For years, Amanda Fink’s mother shared her pain pills as a form of maternal comfort. Her mother had scar tissue after a hysterectomy, and with that came a long-standing prescription for OxyContin. “When I was upset, she’d give me one and say, ‘Here, this will make you happier,'” explains Fink, 28.
Then when Fink gave birth to her daughter three years ago, she got a prescription of her own. “They had to put me under because my nerves were so high,” recounts the mom from Pennsylvania. “After that, the doctors gave me Vicodin.” Within a couple months — the first months of her baby’s life — she became addicted. The medication helped alleviate her postpartum anxiety. In less than a year, she advanced to heroin. (She’s not alone: As many as 45% of people who used heroin were also addicted to prescription opioid painkillers.)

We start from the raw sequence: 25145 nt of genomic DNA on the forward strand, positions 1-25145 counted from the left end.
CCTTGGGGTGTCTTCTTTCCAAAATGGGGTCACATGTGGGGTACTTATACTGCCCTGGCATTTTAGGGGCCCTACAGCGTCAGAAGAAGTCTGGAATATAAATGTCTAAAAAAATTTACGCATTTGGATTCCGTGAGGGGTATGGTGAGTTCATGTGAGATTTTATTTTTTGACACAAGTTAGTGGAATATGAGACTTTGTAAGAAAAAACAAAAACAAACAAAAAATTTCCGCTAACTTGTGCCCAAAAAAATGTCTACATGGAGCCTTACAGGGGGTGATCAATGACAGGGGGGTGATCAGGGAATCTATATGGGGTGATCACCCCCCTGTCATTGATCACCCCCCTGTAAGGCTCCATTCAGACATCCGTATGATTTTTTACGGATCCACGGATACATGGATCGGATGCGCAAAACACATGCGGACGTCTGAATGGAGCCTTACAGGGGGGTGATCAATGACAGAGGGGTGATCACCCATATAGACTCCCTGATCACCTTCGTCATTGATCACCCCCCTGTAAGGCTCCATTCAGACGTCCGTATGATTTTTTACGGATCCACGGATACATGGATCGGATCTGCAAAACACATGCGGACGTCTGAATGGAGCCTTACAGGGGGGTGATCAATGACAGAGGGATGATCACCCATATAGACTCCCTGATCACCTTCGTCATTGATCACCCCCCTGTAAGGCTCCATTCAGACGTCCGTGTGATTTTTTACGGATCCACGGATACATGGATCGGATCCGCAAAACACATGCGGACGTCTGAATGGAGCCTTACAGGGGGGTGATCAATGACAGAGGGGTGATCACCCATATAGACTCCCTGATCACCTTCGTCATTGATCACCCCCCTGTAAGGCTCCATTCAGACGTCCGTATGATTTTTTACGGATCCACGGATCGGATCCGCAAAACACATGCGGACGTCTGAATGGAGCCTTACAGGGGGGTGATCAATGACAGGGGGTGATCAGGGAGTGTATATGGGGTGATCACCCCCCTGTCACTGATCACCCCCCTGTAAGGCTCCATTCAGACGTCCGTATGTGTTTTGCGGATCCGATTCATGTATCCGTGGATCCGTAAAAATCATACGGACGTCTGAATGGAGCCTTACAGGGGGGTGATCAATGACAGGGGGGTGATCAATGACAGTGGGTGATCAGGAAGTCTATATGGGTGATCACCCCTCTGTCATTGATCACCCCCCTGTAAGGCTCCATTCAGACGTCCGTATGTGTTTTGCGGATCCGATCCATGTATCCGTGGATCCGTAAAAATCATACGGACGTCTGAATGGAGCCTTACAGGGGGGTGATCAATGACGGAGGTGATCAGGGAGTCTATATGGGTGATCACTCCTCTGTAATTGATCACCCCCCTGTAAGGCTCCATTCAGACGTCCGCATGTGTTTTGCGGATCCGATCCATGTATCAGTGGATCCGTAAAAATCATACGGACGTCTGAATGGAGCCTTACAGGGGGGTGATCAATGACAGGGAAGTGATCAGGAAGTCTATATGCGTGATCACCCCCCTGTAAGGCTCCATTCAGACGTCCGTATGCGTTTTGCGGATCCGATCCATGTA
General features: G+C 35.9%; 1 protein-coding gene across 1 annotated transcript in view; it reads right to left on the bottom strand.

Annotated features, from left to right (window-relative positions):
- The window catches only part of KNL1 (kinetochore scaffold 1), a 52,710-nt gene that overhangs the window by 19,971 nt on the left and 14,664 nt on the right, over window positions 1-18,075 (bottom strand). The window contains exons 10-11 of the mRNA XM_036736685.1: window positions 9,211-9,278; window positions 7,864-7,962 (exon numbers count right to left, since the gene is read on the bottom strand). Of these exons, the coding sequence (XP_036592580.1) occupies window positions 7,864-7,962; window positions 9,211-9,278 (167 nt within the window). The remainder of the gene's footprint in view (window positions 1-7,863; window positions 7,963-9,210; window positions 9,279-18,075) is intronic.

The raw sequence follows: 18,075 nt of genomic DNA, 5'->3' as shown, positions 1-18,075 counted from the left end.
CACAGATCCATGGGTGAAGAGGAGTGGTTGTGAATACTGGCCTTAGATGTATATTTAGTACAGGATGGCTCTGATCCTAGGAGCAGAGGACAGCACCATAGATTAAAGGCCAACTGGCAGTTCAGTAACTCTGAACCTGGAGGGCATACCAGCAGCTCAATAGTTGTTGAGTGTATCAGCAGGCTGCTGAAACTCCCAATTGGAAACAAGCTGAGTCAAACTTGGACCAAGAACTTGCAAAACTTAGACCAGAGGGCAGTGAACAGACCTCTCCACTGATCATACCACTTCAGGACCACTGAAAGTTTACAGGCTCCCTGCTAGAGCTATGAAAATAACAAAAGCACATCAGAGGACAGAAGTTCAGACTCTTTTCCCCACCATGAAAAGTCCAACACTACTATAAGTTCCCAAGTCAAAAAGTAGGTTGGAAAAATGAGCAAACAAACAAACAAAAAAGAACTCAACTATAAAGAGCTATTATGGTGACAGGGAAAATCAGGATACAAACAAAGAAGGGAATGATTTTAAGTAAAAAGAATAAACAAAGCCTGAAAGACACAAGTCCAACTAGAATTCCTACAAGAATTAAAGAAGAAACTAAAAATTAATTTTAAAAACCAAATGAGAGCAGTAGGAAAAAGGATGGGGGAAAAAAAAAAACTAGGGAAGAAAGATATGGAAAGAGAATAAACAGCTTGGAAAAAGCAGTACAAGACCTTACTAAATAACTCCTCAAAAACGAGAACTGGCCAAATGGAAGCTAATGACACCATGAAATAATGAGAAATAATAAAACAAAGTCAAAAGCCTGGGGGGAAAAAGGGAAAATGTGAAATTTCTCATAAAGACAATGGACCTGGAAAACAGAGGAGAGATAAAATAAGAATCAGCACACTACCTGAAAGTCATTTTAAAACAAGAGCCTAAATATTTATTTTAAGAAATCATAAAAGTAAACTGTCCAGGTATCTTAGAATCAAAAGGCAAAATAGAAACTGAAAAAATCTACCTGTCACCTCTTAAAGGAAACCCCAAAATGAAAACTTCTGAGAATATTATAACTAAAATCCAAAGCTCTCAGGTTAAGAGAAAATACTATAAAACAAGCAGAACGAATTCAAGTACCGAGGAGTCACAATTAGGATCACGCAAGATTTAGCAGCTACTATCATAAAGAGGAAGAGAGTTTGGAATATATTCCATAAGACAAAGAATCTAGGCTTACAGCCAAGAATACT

If you are a living, breathing adult in the United States, the chances are good that you’ve been prescribed an opioid painkiller — say, Percocet after wisdom teeth surgery, or Vicodin for a chronically bad back. In 2012, 259 million painkiller prescriptions were written. That’s enough for every American adult to have a bottle of pills.
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